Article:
When a young Saudi transgender woman named Eden Knight took her own life in March, it came after what can best be described as a siege of mental abuse by her own family. Eden, who was 23 years old, started transitioning in 2022 as a student in the United States. But she was reportedly coerced into returning to Saudi Arabia by private investigators in the U.S. hired by her family, according to the suicide note she posted on social media, along with numerous reports on her case. Back in Saudi Arabia, Eden said she faced conversion therapy and forced detransition.
"I hope that the world gets better for us," Eden wrote in her note. "I hope our people get old. I hope we get to see our kids grow up to fight for us. I hope for trans rights worldwide."
The news of her death sparked an outcry among defenders of LGBTQ rights internationally; U.S. Congresswoman Cori Bush was among those who drew attention to it. A spokesman from the U.S. State Department told Vice News, regarding the role of an American firm that was apparently hired by Eden Knight's family to bring her back to Saudi Arabia, "We have seen these reports and are studying these allegations."
But in Saudi Arabia, two main narratives quickly emerged about her death, as evidenced on Saudi social media, particularly Twitter and TikTok—two of the kingdom's most popular social media apps, each with more than 20 million users. These narratives reflect how Saudi society largely sees the issue of being transgender and how it justifies the discrimination and abuse of trans people.
The story of Eden Knight not only reflects the abuse that transgender people face in Saudi society, but how they are not safe from that abuse even when they are in another country.
- Nora Noralla
The first narrative claimed to be "the true story" of Eden Knight, according to her family. Several videos on a TikTok account called "ygolk" insisted that her American host family in the U.S. had "corrupted" Eden, manipulating her into starting hormone replacement therapy, before she was rescued by her family. Upon her return to Saudi Arabia, one of these videos claimed, her father provided "the best medical care available" to treat her, until she eventually repented and performed Umrah, an Islamic pilgrimage to Mecca, to ask for forgiveness—but then, she tragically died in a car accident. This particular video was shared widely on Saudi social media, with thousands of views and likes, along with comments praising the father for his supposed care and praying to ask Allah for forgiveness for Eden.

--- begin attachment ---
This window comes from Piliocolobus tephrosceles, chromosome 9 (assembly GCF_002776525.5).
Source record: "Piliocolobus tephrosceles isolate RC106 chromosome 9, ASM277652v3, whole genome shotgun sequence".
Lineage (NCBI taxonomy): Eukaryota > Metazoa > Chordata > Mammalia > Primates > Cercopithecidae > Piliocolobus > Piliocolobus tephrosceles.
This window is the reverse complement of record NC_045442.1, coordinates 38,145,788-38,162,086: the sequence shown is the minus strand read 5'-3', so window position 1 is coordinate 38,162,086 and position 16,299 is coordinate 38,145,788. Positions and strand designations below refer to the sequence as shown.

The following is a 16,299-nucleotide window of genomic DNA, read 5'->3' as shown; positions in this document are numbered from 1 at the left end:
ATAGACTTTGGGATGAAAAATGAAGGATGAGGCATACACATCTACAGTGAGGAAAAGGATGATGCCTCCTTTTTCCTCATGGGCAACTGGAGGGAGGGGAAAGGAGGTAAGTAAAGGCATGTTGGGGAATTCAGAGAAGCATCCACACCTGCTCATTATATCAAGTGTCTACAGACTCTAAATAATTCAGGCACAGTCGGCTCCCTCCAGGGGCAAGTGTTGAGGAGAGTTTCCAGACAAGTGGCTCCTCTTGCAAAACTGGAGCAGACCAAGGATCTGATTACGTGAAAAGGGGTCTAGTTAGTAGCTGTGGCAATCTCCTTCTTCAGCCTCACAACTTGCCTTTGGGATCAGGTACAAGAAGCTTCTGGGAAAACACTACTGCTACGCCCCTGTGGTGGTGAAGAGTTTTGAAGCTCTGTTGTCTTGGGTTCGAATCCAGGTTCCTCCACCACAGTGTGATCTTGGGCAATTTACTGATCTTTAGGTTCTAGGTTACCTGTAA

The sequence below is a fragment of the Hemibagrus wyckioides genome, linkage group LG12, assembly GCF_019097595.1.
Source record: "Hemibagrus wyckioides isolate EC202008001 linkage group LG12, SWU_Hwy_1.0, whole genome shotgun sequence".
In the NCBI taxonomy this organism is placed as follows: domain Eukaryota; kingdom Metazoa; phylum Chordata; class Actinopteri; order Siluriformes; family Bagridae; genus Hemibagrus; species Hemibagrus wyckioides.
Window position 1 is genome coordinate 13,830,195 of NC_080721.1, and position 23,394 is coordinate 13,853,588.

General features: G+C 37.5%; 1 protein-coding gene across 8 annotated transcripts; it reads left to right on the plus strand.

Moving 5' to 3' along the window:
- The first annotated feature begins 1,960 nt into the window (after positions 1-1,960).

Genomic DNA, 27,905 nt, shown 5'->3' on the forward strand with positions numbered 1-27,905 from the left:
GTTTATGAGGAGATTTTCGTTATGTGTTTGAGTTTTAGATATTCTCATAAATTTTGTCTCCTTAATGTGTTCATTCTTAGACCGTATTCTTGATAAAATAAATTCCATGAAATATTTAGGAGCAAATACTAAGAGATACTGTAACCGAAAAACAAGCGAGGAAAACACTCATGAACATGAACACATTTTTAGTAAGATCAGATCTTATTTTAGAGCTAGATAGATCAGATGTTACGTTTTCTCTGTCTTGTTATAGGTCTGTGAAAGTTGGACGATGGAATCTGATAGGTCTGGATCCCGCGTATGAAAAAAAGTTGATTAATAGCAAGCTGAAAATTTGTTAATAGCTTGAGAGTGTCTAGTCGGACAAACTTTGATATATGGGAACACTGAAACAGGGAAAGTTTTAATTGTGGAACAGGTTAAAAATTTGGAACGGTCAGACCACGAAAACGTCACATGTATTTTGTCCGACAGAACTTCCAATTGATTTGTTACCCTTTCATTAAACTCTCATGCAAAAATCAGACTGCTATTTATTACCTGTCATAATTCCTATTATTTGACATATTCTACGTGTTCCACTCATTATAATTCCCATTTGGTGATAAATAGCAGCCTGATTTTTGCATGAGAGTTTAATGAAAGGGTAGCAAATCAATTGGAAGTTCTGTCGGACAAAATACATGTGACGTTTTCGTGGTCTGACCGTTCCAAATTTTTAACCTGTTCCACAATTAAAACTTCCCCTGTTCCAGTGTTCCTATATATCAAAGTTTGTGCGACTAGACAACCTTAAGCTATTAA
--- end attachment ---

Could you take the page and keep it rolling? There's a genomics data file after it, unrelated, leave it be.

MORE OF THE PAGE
The second narrative prevalent on Saudi social media was more sinister, acknowledging that her family killed her but essentially celebrating her death. Supporters of this version of events on social media claimed that the father had protected the family's honor by ending Eden's life and depicted him as a symbol of Islamic and Arab machismo fighting against the West's depraved transgender ideology.
In Saudi Arabia, where Sharia is the law of the land, being transgender is condemned mainly as a Western imposition that would corrupt Muslim youth. The Saudi government and Islamic jurists in the kingdom view transgender identity as a mental disorder that should be treated but not necessarily punished unless the person insists on being "deviant"—that is, dressing and acting in ways not corresponding with their assigned birth sex. Since being transgender is closely related to family honor in Saudi Arabia, families fear the public disgrace of having a transgender child and try to keep any issues private, away from the government. Thus, incidents of criminal arrest or prosecution of transgender people in the kingdom are, in fact, relatively rare.